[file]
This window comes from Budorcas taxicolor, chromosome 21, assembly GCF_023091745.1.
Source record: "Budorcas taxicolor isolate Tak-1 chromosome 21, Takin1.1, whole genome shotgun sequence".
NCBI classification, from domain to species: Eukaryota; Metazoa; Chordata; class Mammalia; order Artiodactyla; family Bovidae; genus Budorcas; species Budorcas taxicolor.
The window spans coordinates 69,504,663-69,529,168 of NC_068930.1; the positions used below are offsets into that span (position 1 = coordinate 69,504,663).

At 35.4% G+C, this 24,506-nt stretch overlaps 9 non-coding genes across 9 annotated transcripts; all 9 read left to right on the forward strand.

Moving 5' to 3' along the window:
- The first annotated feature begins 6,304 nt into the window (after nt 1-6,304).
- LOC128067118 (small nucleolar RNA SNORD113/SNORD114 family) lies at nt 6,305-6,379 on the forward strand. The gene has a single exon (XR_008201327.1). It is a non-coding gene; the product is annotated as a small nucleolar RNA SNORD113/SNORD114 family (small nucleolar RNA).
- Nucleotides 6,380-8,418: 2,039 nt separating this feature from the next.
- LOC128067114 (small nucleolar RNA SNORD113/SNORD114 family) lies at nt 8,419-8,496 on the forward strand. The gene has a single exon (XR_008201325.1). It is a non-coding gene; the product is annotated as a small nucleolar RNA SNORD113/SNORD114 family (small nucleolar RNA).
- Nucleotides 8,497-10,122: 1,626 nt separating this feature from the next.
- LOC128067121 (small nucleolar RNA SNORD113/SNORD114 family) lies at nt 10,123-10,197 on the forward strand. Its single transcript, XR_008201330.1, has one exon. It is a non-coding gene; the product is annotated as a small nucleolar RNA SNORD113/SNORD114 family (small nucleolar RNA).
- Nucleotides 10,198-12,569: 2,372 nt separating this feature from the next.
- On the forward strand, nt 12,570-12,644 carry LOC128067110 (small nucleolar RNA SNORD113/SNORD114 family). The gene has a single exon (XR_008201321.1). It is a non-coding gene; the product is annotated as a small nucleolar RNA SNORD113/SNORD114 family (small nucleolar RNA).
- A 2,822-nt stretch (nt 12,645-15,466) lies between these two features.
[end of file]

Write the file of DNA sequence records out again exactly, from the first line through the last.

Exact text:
This window comes from Budorcas taxicolor, chromosome 21, assembly GCF_023091745.1.
Source record: "Budorcas taxicolor isolate Tak-1 chromosome 21, Takin1.1, whole genome shotgun sequence".
NCBI classification, from domain to species: Eukaryota; Metazoa; Chordata; class Mammalia; order Artiodactyla; family Bovidae; genus Budorcas; species Budorcas taxicolor.
The window spans coordinates 69,504,663-69,529,168 of NC_068930.1; the positions used below are offsets into that span (position 1 = coordinate 69,504,663).

At 35.4% G+C, this 24,506-nt stretch overlaps 9 non-coding genes across 9 annotated transcripts; all 9 read left to right on the forward strand.

Moving 5' to 3' along the window:
- The first annotated feature begins 6,304 nt into the window (after nt 1-6,304).
- LOC128067118 (small nucleolar RNA SNORD113/SNORD114 family) lies at nt 6,305-6,379 on the forward strand. The gene has a single exon (XR_008201327.1). It is a non-coding gene; the product is annotated as a small nucleolar RNA SNORD113/SNORD114 family (small nucleolar RNA).
- Nucleotides 6,380-8,418: 2,039 nt separating this feature from the next.
- LOC128067114 (small nucleolar RNA SNORD113/SNORD114 family) lies at nt 8,419-8,496 on the forward strand. The gene has a single exon (XR_008201325.1). It is a non-coding gene; the product is annotated as a small nucleolar RNA SNORD113/SNORD114 family (small nucleolar RNA).
- Nucleotides 8,497-10,122: 1,626 nt separating this feature from the next.
- LOC128067121 (small nucleolar RNA SNORD113/SNORD114 family) lies at nt 10,123-10,197 on the forward strand. Its single transcript, XR_008201330.1, has one exon. It is a non-coding gene; the product is annotated as a small nucleolar RNA SNORD113/SNORD114 family (small nucleolar RNA).
- Nucleotides 10,198-12,569: 2,372 nt separating this feature from the next.
- On the forward strand, nt 12,570-12,644 carry LOC128067110 (small nucleolar RNA SNORD113/SNORD114 family). The gene has a single exon (XR_008201321.1). It is a non-coding gene; the product is annotated as a small nucleolar RNA SNORD113/SNORD114 family (small nucleolar RNA).
- A 2,822-nt stretch (nt 12,645-15,466) lies between these two features.